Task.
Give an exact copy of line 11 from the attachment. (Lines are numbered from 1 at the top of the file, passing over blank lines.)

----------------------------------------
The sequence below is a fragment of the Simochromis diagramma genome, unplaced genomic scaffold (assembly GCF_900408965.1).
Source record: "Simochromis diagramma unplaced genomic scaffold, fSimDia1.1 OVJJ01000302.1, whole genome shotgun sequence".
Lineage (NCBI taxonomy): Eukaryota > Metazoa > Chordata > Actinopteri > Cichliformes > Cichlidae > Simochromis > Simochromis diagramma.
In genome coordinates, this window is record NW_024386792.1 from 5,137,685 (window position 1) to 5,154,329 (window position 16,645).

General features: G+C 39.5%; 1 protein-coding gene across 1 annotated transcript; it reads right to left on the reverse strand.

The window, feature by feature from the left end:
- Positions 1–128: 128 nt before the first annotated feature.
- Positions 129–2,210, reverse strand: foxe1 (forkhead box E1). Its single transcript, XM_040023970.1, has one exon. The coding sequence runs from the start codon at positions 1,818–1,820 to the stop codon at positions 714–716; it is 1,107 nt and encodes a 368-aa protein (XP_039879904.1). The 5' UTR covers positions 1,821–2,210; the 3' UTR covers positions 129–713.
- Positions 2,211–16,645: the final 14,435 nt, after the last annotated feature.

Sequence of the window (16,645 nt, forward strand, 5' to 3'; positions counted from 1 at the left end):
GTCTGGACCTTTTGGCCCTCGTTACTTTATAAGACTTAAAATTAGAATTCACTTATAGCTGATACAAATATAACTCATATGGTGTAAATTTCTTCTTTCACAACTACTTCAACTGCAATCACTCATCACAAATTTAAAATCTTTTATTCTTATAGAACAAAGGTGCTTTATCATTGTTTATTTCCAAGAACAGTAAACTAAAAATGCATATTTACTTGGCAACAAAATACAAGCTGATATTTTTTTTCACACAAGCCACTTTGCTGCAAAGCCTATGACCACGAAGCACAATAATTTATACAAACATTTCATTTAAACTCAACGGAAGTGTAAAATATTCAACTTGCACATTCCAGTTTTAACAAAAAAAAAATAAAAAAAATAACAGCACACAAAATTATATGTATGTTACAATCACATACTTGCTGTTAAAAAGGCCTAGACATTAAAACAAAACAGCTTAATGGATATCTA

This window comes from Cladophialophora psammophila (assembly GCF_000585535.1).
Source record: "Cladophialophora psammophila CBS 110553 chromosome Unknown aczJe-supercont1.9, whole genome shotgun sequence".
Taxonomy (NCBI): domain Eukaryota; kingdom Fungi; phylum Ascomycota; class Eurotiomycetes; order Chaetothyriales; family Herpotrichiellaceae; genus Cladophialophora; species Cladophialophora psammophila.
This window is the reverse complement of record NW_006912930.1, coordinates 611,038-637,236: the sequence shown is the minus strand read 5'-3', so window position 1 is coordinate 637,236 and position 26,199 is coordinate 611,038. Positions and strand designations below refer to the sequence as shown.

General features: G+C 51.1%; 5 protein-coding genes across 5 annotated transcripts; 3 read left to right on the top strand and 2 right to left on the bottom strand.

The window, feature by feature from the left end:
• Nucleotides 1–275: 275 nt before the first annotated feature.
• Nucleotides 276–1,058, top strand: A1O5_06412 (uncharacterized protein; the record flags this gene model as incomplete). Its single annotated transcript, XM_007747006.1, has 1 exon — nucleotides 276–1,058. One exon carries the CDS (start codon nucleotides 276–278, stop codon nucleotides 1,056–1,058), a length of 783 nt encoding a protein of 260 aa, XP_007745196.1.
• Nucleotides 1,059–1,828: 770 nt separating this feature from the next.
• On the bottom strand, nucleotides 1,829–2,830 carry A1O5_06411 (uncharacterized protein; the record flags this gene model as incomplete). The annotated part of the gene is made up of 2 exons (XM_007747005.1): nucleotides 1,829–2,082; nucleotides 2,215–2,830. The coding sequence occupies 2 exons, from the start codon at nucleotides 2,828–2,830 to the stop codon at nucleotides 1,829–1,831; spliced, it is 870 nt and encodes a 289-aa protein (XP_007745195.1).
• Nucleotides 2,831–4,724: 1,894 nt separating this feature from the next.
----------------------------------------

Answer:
GTCTGGACCTTTTGGCCCTCGTTACTTTATAAGACTTAAAATTAGAATTCACTTATAGCTGATACAAATATAACTCATATGGTGTAAATTTCTTCTTTCACAACTACTTCAACTGCAATCACTCATCACAAATTTAAAATCTTTTATTCTTATAGAACAAAGGTGCTTTATCATTGTTTATTTCCAAGAACAGTAAACTAAAAATGCATATTTACTTGGCAACAAAATACAAGCTGATATTTTTTTTCACACAAGCCACTTTGCTGCAAAGCCTATGACCACGAAGCACAATAATTTATACAAACATTTCATTTAAACTCAACGGAAGTGTAAAATATTCAACTTGCACATTCCAGTTTTAACAAAAAAAAAATAAAAAAAATAACAGCACACAAAATTATATGTATGTTACAATCACATACTTGCTGTTAAAAAGGCCTAGACATTAAAACAAAACAGCTTAATGGATATCTA